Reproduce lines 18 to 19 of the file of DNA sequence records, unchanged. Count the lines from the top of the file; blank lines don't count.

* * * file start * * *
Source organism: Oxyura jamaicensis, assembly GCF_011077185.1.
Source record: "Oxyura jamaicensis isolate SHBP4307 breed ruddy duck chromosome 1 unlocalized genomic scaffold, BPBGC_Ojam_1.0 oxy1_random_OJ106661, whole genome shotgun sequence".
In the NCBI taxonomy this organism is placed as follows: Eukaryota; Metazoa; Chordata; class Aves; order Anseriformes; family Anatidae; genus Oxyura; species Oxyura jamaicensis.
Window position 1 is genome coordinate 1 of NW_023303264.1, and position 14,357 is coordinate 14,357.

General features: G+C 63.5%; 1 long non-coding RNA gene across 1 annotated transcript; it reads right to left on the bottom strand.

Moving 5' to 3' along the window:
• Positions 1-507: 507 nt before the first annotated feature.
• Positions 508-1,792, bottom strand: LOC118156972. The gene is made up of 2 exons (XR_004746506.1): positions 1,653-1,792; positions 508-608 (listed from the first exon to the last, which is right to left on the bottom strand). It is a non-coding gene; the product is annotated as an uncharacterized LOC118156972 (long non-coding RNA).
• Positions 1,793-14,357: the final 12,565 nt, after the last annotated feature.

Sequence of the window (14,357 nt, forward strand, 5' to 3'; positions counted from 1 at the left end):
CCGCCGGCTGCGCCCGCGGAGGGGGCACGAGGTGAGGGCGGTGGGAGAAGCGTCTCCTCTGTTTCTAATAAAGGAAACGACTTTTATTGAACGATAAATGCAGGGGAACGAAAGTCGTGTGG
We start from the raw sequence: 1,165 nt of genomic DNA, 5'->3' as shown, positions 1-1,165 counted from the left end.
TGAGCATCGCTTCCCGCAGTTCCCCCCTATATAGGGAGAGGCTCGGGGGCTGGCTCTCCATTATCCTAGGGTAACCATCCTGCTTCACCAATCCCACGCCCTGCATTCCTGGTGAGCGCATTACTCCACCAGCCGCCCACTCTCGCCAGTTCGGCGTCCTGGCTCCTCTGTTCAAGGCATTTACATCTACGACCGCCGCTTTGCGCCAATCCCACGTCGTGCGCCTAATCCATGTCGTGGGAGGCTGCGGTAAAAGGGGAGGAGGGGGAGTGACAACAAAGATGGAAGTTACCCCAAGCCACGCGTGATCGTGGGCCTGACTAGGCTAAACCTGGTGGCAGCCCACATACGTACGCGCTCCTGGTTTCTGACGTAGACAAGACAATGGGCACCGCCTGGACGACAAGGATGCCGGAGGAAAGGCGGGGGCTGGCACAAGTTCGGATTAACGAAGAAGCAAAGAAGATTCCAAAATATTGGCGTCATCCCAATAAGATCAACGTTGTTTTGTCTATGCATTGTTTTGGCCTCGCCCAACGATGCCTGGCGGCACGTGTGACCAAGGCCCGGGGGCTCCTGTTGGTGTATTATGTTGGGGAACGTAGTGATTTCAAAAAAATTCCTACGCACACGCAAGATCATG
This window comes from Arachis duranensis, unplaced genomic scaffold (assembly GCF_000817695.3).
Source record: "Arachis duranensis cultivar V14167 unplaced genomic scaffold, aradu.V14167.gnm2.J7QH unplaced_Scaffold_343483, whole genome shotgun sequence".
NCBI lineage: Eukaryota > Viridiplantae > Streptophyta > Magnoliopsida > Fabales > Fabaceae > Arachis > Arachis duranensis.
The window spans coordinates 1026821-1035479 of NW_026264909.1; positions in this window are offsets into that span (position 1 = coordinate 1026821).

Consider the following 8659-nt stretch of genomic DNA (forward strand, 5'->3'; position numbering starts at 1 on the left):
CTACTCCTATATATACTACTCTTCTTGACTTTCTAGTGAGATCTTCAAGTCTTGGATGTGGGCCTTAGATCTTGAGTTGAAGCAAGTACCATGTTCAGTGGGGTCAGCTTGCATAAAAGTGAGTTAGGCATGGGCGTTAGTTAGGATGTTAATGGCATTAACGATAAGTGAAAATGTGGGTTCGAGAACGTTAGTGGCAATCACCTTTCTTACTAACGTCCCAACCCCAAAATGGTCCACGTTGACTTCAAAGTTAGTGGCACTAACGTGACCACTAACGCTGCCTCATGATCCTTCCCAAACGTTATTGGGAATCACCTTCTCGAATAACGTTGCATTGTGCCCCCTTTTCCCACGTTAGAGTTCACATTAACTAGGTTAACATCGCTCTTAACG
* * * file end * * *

Consider the following 8659-nt stretch of genomic DNA (forward strand, 5'->3'; position numbering starts at 1 on the left):
CTACTCCTATATATACTACTCTTCTTGACTTTCTAGTGAGATCTTCAAGTCTTGGATGTGGGCCTTAGATCTTGAGTTGAAGCAAGTACCATGTTCAGTGGGGTCAGCTTGCATAAAAGTGAGTTAGGCATGGGCGTTAGTTAGGATGTTAATGGCATTAACGATAAGTGAAAATGTGGGTTCGAGAACGTTAGTGGCAATCACCTTTCTTACTAACGTCCCAACCCCAAAATGGTCCACGTTGACTTCAAAGTTAGTGGCACTAACGTGACCACTAACGCTGCCTCATGATCCTTCCCAAACGTTATTGGGAATCACCTTCTCGAATAACGTTGCATTGTGCCCCCTTTTCCCACGTTAGAGTTCACATTAACTAGGTTAACATCGCTCTTAACG